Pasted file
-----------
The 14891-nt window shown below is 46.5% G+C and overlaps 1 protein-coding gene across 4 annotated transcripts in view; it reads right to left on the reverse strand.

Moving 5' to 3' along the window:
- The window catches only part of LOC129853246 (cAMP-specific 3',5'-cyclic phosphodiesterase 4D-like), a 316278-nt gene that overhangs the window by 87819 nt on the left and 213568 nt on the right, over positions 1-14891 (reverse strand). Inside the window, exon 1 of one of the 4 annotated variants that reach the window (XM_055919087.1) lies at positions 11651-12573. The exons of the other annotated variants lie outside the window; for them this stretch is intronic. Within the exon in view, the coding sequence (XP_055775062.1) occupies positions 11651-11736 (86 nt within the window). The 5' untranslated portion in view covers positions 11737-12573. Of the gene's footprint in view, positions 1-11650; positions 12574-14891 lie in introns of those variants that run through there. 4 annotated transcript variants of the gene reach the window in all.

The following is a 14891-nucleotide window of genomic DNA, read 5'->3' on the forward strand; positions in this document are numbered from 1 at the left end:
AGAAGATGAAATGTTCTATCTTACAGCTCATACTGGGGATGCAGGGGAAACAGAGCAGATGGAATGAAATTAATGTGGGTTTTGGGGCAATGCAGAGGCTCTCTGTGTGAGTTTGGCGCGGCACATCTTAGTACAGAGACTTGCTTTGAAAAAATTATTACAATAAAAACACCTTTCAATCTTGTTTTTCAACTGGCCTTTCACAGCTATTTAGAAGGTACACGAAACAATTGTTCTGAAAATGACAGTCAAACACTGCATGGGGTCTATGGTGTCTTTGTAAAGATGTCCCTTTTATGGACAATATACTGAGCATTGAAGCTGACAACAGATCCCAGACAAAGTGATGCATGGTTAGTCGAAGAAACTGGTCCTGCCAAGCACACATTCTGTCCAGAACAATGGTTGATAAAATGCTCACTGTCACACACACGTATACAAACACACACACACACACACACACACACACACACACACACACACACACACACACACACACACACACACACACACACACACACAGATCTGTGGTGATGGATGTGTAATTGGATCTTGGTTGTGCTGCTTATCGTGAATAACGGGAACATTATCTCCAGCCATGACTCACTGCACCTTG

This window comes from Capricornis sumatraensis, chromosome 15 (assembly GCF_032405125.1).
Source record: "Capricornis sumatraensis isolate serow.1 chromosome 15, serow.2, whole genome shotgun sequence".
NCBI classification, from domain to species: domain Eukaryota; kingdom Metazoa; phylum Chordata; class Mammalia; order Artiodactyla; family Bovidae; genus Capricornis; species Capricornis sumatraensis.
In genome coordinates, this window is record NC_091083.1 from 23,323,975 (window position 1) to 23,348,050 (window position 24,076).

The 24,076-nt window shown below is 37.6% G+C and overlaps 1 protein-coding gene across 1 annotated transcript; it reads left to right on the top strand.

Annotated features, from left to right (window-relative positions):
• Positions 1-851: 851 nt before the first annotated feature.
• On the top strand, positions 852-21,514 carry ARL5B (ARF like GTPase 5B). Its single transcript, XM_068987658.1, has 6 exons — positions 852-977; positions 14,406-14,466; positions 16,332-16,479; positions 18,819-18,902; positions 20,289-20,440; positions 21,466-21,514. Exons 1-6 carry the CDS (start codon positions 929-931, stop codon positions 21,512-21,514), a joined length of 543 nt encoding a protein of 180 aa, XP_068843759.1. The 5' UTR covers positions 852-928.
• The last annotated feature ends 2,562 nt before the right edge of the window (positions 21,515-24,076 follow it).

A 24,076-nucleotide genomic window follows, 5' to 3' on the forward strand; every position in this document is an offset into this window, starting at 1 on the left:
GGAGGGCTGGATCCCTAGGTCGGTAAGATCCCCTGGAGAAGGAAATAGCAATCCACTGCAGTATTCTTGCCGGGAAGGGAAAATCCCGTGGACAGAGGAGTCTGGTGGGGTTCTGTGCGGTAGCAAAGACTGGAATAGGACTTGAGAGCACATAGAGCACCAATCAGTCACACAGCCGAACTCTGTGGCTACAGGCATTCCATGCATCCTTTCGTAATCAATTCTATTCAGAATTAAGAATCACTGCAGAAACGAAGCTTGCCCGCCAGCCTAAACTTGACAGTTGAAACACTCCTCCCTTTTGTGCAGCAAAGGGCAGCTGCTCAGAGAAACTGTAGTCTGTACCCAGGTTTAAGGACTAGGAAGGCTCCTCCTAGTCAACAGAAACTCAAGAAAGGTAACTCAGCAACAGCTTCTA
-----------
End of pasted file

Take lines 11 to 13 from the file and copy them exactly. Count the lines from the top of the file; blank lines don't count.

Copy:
Annotated features, from left to right (window-relative positions):
• Positions 1-851: 851 nt before the first annotated feature.
• On the top strand, positions 852-21,514 carry ARL5B (ARF like GTPase 5B). Its single transcript, XM_068987658.1, has 6 exons — positions 852-977; positions 14,406-14,466; positions 16,332-16,479; positions 18,819-18,902; positions 20,289-20,440; positions 21,466-21,514. Exons 1-6 carry the CDS (start codon positions 929-931, stop codon positions 21,512-21,514), a joined length of 543 nt encoding a protein of 180 aa, XP_068843759.1. The 5' UTR covers positions 852-928.